Theology A-level

The Theology A-level course offers a uniquely broad and deep grounding in the liberal arts. Pupils will wrestle with some of the most pressing issues facing modern society: religious conflict; medical ethics; sex, gender and identity politics; and the perennial tension between the freedom of the individual and the power of the state. Pupils will build their analytical skills engaging with both contemporary problems and classic texts in the history of religious thought. The course is deliberately open, but affords the opportunity to tackle problems with rigour, encompassing theological, philosophical, historical and literary analysis. In a world increasingly beset by the competing claims of religious conservatism and secular humanism, of internationalism and isolationism, there has never been a more exciting or important time to study Theology: it is the up-to-the-minute subject.

What can I do with an A-level in Theology?

Absolutely anything. Theology A-level is equally popular alongside three other essay subjects as alongside three sciences (indeed, its strong ethical component means it is highly regarded by medical schools). It provides the analytical grounding for any degree in the liberal arts, humanities or social sciences, while the course content offers an obvious pathway towards Theology, Philosophy, PPE and Law at university. Those with Theology degrees go on to careers in everything from law and finance, to the civil service, management consultancy, journalism, broadcasting, the police, academia and teaching.

Extra curricular

Sixth Form Theologians have the benefit of an extensive extracurricular programme. In addition to our weekly Theology Society, which features talks from pupils, staff and visiting speakers from Oxford University and elsewhere, there are extension classes offered for those interested in exploring theological themes and texts beyond the A-level syllabus (chiefly aimed at those interested in studying Theology at University, but open to all). There are also trips within Oxford to public lectures and the Ashmolean Museum, as well as one annual trip abroad (recent trips have included Israel, Rome and Poland).

Course content L6

Paper 1: Philosophy of Religion 

  • Ancient Philosophy (Plato and Aristotle)
  • Arguments for and against the existence of God
  • The problem of evil and suffering for religious belief
  • The nature and impact of religious experience
  • Issues in religious language: is it possible to speak meaningfully about the divine within the limits of human language?
  • Philosophical problems concerning the nature of God • The relationship between the mind and the body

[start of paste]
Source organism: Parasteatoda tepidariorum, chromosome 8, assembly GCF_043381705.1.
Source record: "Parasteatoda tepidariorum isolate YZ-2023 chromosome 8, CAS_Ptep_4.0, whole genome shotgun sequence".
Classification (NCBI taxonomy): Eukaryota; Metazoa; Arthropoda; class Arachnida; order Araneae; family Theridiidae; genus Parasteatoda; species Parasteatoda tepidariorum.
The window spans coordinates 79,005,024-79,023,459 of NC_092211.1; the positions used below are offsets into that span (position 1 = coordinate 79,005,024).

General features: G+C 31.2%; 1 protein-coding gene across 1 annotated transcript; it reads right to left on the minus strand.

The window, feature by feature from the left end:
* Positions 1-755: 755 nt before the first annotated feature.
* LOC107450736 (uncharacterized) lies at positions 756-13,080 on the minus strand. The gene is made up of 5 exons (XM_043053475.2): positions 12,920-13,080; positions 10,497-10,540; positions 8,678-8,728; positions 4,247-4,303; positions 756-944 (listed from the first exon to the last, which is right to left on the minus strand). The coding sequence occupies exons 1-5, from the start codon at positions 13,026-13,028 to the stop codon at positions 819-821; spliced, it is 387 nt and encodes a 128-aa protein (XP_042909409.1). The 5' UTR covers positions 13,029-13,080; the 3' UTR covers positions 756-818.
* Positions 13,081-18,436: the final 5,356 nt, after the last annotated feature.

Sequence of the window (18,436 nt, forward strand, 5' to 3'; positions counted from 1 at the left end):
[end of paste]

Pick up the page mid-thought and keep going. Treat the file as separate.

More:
Paper 2: Ethics 

  • Religious ethical theories: Natural Law (including the work of Aristotle and Aquinas) and Situation Ethics
  • Secular ethical theories: Utilitarianism and Kantian Ethics • Applied Ethics: Euthanasia and Business Ethics
  • The nature and origins of conscience and its role in moral decision making: theological and psychological approaches (Aquinas and Freud)
  • Sexual Ethics
  • Meta-ethics: the meaning of ethical language

Course content U6

Paper 3: Developments in religious thought 

  • Human nature (including Augustine and Sartre)
  • Death and theories of the afterlife
  • Knowledge of God’s existence
  • The Jesus of history and the Christ of faith
  • Religion, Ethics and Politics (including a study of Bonhoeffer)
  • Secular challenges to religion: Freud, Dawkins, secular humanism
  • Latin American liberation theology, including its use of Marx
  • Gender and Theology, including Feminist Theology
  • Religious Pluralism

Examination arrangements

Three exams, all to be sat in the Trinity term of the U6. Each is a 2 hour written paper, and the three are counted equally towards the final A-level grade.

  • Paper 1: Philosophy of Religion
  • Paper 2: Ethics
  • Paper 3: Developments in religious thought

Suggested Preparation

Any two of the below will provide excellent preparation for the first year of the A-level course:

Vardy, Peter The Puzzle of God 1999
Vardy, Peter & Grosch, Paul The Puzzle of Ethics 1994
Warburton, Nigel A Little History of Philosophy 2012
Wilcockson, Michael Issues of Life and Death (chapter 4 – on Euthanasia) 2nd edition 2009
Wilcockson, Michael Social Ethics (chapters 3 and 5 – on Sexual Ethics and Social Ethics) 2010

Philosophy bites podcasts.
Select any from the sections on ‘Great Thinkers and Their Ideas’, ‘Knowledge, Thought and Belief’, ‘Existence and reality’, ‘Religion’, ‘Body and Mind’, ‘Traditional Ethical Theories’, ‘Ethics of Health and Medicine’, ‘Ways of Living’, ‘Social Relationships and Society’ and ‘Resources and Exchange’.

Further Inspiration

Cottingham, John Philosophy of Religion: Towards a More Humane Approach 2014
Malik, Kenan The Quest for a Moral Compass: A Global History of Ethics 2015
Glover, Jonathan Causing Death and Saving Lives 1977
Sandel, Michael What Money Can’t Buy: The Moral Limits of Markets 2012
Edmunds, David & Eidinow, John Wittgenstein’s Poker 2001
Boethius The Consolation of Philosophy c. 524
Neiman, Susan Evil in Modern Thought: An Alternative History of Philosophy 2002
Von Schirach, Ferdinand Terror 2015
Vardy, Peter The Puzzle of Christianity 2016
Knapp, Robert The Dawn of Christianity: people and gods in a time of magic and miracles 2017